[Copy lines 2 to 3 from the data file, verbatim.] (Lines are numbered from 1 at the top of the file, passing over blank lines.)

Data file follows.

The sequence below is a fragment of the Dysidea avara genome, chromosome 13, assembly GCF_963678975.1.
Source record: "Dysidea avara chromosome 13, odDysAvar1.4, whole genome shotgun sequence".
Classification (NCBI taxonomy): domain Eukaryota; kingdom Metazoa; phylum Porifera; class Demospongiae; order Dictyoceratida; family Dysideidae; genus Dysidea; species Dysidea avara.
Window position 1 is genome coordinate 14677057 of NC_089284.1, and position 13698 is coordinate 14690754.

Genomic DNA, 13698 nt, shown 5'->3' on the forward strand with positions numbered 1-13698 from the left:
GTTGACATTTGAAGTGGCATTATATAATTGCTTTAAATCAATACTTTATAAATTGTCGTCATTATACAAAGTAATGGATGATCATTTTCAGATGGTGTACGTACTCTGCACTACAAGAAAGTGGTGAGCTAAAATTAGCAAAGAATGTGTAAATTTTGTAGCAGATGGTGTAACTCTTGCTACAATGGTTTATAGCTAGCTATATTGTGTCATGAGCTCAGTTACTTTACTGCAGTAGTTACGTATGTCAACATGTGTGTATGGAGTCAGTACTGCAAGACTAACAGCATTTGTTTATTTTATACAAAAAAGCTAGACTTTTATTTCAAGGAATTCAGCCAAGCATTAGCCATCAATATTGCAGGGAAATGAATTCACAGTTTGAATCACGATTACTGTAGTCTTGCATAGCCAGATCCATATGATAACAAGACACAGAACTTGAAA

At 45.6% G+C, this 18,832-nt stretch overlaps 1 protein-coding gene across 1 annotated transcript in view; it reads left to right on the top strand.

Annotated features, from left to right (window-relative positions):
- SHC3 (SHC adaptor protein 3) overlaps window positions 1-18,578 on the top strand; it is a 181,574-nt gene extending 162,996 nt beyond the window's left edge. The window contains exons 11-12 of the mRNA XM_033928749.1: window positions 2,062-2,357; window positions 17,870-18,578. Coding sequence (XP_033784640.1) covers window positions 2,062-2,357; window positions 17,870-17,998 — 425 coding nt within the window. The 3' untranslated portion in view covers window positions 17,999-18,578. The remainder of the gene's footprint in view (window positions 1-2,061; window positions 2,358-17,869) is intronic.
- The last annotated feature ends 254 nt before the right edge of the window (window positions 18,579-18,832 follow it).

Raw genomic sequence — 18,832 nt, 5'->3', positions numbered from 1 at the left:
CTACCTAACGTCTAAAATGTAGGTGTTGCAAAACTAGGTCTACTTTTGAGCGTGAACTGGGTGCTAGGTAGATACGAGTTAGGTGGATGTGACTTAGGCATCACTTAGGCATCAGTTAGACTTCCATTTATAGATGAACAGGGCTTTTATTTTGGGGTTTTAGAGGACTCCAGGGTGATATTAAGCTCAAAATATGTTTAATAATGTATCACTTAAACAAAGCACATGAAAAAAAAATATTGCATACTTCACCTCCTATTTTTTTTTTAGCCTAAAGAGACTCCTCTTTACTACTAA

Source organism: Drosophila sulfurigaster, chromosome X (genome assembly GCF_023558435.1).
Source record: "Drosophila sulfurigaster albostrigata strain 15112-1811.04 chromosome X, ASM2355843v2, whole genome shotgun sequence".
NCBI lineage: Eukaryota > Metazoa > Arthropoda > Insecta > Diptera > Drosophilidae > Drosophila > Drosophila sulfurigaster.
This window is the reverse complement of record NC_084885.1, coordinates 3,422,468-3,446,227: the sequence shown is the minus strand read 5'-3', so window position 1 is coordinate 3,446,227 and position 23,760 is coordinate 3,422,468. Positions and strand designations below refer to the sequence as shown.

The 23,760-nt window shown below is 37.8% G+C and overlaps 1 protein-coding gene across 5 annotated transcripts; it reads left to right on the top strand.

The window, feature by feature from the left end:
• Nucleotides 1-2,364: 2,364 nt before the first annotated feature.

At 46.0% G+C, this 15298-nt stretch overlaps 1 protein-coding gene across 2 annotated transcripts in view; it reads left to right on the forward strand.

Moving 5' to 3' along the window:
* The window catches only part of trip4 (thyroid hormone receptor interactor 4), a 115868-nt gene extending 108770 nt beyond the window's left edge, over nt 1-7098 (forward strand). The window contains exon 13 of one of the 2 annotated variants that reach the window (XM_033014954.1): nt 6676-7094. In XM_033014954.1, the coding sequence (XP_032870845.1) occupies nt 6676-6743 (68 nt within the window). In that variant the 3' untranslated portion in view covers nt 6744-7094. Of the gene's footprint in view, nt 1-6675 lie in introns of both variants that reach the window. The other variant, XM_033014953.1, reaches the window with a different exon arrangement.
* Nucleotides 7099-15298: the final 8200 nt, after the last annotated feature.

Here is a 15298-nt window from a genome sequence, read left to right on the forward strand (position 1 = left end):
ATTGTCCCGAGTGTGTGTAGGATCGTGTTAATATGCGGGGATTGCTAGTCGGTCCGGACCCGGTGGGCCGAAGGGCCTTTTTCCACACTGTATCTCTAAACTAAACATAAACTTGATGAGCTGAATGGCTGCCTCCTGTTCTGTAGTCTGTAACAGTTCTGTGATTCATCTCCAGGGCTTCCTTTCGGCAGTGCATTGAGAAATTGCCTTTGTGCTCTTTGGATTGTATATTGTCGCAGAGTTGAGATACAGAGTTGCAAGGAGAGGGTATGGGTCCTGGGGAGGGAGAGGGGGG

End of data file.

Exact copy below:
Source record: "Dysidea avara chromosome 13, odDysAvar1.4, whole genome shotgun sequence".
Classification (NCBI taxonomy): domain Eukaryota; kingdom Metazoa; phylum Porifera; class Demospongiae; order Dictyoceratida; family Dysideidae; genus Dysidea; species Dysidea avara.